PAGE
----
Amid adjustment to civilian life, veteran still feels tug of military
AURORA — Life has settled into a fairly predictable — if sometimes exhausting — rhythm of forward momentum for Army veteran Kevin Anton and his young family.
Since his exit from the military in 2009 after a tour in Iraq as an intelligence specialist, he has become a licensed practical nurse through community college, found his fiancée, become a father, bought a house and then continued toward a nursing degree while working full time at a rehabilitation center.
Yet in the midst of this personal declaration of independence, this segue into the civilian population, something still nags: The farther he ventures into his post-military life, the more Anton, 25, becomes acutely aware of forces tugging him back to a lifestyle that perfectly suited his personality.
So how does he think he has adapted?
“Not well,” says Anton, sitting at the kitchen table of the house he purchased in July. “My first year, I was a superstar in civilian life. I didn’t whine, I didn’t have anything to complain about. I was more put-together in my emotions.”
Still, he has found much to treasure since leaving the Army to go on inactive reserve status and pursue a new path. His fiancée, Edna Ramos, has been a steady and loving partner. He has eagerly embraced the role of father to his 18-month-old son, Kevin Jr., and 5-year-old Isaiah, Ramos’ child from a previous relationship.
But changes came in waves: New circles of friends, almost instant family, a challenging and stressful career path, the financial juggling act of jobs, school and bills.
“I think there’s a lot of chaos in the civilian world,” he says.
That concept has resonance for Laura Williams in her work with veterans as a counselor for the Colorado Division of Behavioral Health. She doesn’t know Anton, but she has heard his words echoed many times.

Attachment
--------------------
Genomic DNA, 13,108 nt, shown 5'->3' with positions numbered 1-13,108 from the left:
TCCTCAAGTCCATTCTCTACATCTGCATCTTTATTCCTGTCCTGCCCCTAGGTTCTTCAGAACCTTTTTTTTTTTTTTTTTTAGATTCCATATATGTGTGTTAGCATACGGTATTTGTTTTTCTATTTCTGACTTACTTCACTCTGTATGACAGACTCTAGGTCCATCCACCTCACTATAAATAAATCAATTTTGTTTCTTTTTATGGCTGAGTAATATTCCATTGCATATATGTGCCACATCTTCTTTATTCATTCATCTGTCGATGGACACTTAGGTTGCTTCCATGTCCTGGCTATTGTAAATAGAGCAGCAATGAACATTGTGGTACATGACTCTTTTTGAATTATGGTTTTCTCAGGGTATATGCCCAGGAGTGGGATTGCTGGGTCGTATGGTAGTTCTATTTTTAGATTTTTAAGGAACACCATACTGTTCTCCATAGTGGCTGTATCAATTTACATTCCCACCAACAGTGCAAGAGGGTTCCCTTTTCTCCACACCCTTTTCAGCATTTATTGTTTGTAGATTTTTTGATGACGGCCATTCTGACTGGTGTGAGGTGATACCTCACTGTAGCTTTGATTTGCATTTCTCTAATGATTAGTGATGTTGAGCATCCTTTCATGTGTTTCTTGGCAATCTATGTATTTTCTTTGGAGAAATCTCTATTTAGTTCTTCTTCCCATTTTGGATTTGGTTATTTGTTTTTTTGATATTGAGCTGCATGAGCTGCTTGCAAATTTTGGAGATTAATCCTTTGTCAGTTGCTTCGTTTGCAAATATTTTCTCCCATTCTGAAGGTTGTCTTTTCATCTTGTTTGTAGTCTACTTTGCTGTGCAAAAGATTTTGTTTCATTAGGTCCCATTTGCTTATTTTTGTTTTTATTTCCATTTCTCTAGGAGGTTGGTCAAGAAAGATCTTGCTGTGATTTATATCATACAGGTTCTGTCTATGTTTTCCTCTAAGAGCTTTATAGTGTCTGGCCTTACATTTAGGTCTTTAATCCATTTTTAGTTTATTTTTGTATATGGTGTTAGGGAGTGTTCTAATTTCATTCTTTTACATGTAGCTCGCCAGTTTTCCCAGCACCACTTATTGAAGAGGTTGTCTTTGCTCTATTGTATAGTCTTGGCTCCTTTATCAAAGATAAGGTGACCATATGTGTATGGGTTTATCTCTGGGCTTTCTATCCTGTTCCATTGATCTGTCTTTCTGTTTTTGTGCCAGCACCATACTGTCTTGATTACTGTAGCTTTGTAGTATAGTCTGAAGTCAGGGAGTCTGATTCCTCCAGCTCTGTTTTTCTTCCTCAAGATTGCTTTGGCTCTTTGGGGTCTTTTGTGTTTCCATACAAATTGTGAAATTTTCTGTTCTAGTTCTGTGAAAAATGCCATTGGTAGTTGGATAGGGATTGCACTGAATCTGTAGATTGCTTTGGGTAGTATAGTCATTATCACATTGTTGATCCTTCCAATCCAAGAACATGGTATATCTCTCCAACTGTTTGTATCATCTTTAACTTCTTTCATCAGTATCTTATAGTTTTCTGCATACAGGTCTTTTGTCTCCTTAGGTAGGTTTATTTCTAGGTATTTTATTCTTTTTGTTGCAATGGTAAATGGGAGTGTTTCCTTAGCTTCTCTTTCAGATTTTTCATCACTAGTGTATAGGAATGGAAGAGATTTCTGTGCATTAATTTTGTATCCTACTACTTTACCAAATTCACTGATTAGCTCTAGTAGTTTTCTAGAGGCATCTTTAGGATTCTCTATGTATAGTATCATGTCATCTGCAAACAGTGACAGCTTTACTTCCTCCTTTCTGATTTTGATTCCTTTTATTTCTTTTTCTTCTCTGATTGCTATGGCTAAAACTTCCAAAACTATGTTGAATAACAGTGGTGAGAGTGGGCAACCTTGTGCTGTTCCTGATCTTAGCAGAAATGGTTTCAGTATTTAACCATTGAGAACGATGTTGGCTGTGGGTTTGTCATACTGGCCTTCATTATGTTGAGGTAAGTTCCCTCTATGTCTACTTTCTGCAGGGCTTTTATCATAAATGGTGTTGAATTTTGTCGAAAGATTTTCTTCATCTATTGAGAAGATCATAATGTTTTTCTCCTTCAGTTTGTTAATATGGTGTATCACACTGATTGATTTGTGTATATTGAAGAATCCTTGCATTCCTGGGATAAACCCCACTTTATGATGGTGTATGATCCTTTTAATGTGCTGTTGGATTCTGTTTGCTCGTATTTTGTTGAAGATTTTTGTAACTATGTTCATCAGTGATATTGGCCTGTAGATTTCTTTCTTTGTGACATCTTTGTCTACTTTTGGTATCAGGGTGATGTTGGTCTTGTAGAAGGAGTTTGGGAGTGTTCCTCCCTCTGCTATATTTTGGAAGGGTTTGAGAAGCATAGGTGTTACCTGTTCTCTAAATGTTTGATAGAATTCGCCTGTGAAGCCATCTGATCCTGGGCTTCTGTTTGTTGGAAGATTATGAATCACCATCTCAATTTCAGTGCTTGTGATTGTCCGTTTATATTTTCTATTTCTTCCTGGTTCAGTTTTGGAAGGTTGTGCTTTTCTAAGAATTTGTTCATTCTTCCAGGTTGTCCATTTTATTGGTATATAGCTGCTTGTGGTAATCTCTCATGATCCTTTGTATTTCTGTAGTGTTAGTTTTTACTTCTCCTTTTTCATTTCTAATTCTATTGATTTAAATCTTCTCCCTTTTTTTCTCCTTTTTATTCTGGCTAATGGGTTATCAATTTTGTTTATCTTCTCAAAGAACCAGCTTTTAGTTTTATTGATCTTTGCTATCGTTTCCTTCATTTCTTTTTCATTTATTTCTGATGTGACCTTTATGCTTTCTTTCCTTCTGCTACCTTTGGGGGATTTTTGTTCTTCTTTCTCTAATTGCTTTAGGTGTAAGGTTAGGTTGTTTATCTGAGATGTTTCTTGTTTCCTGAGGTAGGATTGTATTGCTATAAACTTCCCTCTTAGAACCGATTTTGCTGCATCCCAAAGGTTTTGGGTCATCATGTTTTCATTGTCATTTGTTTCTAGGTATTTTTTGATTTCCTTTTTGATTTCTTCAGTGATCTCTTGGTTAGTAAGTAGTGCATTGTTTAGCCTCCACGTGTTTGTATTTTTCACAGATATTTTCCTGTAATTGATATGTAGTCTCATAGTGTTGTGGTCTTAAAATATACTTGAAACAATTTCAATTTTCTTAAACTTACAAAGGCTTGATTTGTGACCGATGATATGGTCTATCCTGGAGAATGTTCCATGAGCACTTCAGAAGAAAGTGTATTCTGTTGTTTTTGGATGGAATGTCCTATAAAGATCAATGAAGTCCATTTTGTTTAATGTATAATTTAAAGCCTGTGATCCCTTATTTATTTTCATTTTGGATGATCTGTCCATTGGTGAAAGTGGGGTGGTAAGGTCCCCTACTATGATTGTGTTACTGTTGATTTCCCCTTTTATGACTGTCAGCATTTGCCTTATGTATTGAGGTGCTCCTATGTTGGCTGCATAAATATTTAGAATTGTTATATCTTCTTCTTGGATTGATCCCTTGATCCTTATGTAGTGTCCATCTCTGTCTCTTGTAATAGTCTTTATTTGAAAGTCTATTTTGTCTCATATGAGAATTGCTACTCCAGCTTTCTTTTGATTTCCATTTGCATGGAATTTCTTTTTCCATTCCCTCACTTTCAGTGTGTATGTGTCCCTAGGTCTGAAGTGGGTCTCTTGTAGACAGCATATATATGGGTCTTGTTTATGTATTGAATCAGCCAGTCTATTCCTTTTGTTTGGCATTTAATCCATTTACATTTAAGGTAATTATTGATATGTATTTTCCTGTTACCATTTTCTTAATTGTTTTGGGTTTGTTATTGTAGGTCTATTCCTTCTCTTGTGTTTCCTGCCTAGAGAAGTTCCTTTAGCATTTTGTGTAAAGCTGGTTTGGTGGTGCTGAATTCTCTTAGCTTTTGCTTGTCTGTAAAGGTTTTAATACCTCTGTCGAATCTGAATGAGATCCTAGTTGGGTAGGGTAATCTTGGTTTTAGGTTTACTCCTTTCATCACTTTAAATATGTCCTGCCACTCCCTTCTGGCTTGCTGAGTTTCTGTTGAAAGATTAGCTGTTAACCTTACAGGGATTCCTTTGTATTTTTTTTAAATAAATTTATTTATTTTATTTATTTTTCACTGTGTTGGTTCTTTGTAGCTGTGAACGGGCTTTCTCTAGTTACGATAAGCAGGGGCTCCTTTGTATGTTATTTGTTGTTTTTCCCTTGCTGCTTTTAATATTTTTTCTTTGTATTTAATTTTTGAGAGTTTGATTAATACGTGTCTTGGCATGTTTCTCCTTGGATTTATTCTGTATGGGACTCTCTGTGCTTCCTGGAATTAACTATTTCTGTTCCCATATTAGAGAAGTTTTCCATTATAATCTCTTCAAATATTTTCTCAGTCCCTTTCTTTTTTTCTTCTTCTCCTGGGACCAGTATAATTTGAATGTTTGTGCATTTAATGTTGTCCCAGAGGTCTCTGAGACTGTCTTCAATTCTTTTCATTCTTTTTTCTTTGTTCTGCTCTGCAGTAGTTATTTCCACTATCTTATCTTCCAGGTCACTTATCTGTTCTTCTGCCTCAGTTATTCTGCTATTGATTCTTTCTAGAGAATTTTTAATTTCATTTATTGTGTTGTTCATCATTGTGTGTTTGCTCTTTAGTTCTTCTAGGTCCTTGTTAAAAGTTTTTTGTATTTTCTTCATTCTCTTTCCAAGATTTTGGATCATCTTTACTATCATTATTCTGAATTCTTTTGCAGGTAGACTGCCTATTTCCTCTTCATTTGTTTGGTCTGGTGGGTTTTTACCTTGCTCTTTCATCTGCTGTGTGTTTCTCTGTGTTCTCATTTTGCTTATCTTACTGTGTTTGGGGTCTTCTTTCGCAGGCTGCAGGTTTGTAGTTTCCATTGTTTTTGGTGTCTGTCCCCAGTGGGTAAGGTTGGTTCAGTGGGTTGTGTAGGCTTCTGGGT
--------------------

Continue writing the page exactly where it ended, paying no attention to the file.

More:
“As civilians, we get so used to so many choices, it’s background noise for us,” she says. “But there are many that find the military and the predictability and structure something they can lean into and trust and be part of something bigger. That’s not so easily replicated in civilian life.”
Adjustment issues like Anton’s are “extremely typical,” adds Marguerite McCormack, a counselor and trauma expert who frequently deals with veterans. And they can emerge in the most mundane elements of daily life, like frustration with the cable guy who leaves himself a four-hour window when the military carries draconian consequences for being one minute late.
“Military people think we’re unbelievably slow and find that frustrating,” McCormack says. “They think we’re undisciplined, whiners, because they were in a culture that teaches you to endure difficult conditions, be in discomfort for long periods and to improvise. They see here people have tremendous comfort and no awareness of how privileged they are.”
Both counselors note that often these adjustments are merely rough spots on the path to civilian life — not unlike the transition from college life to the work force.
“You have to develop a whole different set of behaviors, attitudes and accountability,” says McCormack. “It’s not a disease.”
Williams adds that with such a small percentage of citizens serving in the military, it’s easy for returning vets to feel alienated and out of touch, or simply to long for a familiar lifestyle.
“For some the military is a natural fit, for others it’s more of a struggle,” Williams says. “I don’t think you can beat it for a sense of belonging and mission.”
In some ways, Anton has used that sense of mission to advantage — particularly in the workplace, where he says he often completes more than his usual assigned duties while attacking a broad to-do list.
“My nursing supervisor has me figured out,” he says of his job at a Lakewood rehab center. “Just gives me a list of things to do and lets me go. I’m a list guy.”
He can trace that obsession to his Southern California childhood, when even his recreational free time consisted of items to be accounted for in a succession of after-school tasks.
Play basketball.Check. Do English homework. Check. Watch two hours of TV. Check. Finish chores before the Lakers game. Check.
“I’m obsessive about doing everything I can in an orderly way,” he says.
And while he doesn’t talk much about the tug of the military, not even with Ramos, it’s never far from his thoughts.